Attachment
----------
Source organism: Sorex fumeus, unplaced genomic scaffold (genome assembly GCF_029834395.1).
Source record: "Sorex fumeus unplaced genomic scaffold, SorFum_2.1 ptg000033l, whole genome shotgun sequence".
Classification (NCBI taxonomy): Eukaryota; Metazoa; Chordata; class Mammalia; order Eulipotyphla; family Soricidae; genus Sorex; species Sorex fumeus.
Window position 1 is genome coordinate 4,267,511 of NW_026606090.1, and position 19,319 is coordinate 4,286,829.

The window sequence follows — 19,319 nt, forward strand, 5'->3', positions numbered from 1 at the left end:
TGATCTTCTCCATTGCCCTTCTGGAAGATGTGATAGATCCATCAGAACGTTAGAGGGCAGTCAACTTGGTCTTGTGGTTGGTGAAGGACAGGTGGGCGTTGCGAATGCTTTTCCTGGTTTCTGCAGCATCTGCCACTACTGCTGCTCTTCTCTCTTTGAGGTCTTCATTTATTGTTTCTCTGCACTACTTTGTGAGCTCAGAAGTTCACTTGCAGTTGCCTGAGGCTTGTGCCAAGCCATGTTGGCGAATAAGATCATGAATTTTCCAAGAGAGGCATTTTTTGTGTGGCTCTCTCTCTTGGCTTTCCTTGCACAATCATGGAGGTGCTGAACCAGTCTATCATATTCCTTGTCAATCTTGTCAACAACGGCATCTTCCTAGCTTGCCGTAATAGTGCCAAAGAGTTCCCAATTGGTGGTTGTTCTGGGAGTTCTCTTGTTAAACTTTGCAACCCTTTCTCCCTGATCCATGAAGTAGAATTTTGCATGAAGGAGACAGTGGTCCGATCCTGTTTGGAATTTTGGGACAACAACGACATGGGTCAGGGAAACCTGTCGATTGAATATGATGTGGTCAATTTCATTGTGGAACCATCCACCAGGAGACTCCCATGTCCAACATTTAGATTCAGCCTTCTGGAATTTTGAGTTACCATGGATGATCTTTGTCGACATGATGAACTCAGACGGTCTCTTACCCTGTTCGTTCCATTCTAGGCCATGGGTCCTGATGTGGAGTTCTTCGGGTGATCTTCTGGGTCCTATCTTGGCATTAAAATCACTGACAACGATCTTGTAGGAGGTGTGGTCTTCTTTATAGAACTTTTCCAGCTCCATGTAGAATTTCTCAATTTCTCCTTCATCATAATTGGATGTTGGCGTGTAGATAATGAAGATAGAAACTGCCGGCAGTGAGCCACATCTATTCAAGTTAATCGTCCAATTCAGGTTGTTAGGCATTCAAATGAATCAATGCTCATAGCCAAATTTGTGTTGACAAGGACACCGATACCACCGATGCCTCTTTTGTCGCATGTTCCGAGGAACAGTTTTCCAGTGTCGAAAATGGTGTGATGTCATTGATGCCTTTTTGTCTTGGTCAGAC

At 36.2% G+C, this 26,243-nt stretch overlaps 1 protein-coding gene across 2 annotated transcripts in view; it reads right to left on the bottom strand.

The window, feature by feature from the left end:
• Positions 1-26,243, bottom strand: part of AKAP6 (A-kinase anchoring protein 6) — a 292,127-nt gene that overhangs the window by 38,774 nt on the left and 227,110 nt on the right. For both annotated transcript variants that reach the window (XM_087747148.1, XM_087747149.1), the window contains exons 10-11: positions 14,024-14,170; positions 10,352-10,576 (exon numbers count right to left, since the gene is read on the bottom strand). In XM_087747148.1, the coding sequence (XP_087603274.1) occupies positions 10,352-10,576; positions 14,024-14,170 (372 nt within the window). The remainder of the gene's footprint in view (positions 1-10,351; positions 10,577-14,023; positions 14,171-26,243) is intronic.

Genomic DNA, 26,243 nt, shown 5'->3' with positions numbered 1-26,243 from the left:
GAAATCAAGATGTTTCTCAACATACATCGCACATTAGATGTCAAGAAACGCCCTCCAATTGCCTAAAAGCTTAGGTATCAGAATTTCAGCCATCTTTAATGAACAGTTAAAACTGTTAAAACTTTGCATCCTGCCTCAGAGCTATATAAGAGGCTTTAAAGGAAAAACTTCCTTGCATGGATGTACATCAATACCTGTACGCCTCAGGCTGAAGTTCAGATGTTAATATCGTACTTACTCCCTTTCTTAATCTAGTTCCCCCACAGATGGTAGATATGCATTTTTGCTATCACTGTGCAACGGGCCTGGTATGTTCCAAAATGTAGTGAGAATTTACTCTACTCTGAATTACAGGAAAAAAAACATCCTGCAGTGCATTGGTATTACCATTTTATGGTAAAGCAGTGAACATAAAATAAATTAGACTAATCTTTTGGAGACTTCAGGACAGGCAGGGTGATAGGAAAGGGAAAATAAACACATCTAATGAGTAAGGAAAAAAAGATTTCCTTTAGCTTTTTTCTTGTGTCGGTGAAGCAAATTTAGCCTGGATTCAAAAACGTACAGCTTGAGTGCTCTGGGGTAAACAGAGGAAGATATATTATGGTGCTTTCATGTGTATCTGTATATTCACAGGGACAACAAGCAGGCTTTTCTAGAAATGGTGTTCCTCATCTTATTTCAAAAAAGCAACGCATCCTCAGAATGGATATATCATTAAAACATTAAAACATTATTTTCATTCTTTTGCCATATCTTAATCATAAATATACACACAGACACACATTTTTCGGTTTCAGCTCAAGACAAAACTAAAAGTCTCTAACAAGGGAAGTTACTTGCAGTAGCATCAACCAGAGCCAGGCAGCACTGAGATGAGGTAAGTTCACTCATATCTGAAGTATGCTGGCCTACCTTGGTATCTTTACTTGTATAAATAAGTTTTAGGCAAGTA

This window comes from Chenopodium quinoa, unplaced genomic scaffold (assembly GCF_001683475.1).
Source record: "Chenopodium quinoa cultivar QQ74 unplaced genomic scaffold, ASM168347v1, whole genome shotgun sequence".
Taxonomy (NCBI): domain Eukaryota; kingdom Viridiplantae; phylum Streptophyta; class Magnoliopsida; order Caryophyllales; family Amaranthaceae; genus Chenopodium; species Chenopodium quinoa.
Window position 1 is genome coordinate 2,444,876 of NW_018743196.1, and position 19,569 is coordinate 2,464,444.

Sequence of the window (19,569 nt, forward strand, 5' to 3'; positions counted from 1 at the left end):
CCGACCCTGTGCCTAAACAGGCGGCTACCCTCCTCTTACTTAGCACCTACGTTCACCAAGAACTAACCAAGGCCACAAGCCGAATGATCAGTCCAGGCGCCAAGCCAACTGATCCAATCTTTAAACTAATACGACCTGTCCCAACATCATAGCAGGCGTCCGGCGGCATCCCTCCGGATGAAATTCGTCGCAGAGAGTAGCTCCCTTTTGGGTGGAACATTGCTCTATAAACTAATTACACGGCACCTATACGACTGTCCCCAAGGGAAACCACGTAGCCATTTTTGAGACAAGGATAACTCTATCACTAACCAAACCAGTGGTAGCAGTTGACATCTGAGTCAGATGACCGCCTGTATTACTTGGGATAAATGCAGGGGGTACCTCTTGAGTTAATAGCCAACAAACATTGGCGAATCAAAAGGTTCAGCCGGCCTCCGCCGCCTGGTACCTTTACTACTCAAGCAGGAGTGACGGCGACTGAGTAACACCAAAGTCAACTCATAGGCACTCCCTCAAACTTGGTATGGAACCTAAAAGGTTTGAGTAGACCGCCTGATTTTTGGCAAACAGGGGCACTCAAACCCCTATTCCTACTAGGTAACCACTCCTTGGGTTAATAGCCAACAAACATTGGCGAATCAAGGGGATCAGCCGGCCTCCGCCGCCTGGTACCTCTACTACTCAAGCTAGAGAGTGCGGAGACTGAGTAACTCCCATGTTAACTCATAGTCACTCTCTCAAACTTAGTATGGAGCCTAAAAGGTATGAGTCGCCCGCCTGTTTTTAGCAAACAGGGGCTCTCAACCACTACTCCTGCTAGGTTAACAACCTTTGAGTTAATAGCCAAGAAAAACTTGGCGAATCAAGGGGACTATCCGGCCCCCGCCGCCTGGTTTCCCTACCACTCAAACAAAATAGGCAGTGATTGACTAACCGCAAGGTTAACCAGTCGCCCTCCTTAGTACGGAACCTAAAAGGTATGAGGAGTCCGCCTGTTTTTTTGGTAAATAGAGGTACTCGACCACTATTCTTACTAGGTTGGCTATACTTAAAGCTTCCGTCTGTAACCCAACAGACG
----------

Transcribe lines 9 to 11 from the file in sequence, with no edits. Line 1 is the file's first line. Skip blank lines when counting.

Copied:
• Positions 1-26,243, bottom strand: part of AKAP6 (A-kinase anchoring protein 6) — a 292,127-nt gene that overhangs the window by 38,774 nt on the left and 227,110 nt on the right. For both annotated transcript variants that reach the window (XM_087747148.1, XM_087747149.1), the window contains exons 10-11: positions 14,024-14,170; positions 10,352-10,576 (exon numbers count right to left, since the gene is read on the bottom strand). In XM_087747148.1, the coding sequence (XP_087603274.1) occupies positions 10,352-10,576; positions 14,024-14,170 (372 nt within the window). The remainder of the gene's footprint in view (positions 1-10,351; positions 10,577-14,023; positions 14,171-26,243) is intronic.

Genomic DNA, 26,243 nt, shown 5'->3' with positions numbered 1-26,243 from the left:
GAAATCAAGATGTTTCTCAACATACATCGCACATTAGATGTCAAGAAACGCCCTCCAATTGCCTAAAAGCTTAGGTATCAGAATTTCAGCCATCTTTAATGAACAGTTAAAACTGTTAAAACTTTGCATCCTGCCTCAGAGCTATATAAGAGGCTTTAAAGGAAAAACTTCCTTGCATGGATGTACATCAATACCTGTACGCCTCAGGCTGAAGTTCAGATGTTAATATCGTACTTACTCCCTTTCTTAATCTAGTTCCCCCACAGATGGTAGATATGCATTTTTGCTATCACTGTGCAACGGGCCTGGTATGTTCCAAAATGTAGTGAGAATTTACTCTACTCTGAATTACAGGAAAAAAAACATCCTGCAGTGCATTGGTATTACCATTTTATGGTAAAGCAGTGAACATAAAATAAATTAGACTAATCTTTTGGAGACTTCAGGACAGGCAGGGTGATAGGAAAGGGAAAATAAACACATCTAATGAGTAAGGAAAAAAAGATTTCCTTTAGCTTTTTTCTTGTGTCGGTGAAGCAAATTTAGCCTGGATTCAAAAACGTACAGCTTGAGTGCTCTGGGGTAAACAGAGGAAGATATATTATGGTGCTTTCATGTGTATCTGTATATTCACAGGGACAACAAGCAGGCTTTTCTAGAAATGGTGTTCCTCATCTTATTTCAAAAAAGCAACGCATCCTCAGAATGGATATATCATTAAAACATTAAAACATTATTTTCATTCTTTTGCCATATCTTAATCATAAATATACACACAGACACACATTTTTCGGTTTCAGCTCAAGACAAAACTAAAAGTCTCTAACAAGGGAAGTTACTTGCAGTAGCATCAACCAGAGCCAGGCAGCACTGAGATGAGGTAAGTTCACTCATATCTGAAGTATGCTGGCCTACCTTGGTATCTTTACTTGTATAAATAAGTTTTAGGCAAGTA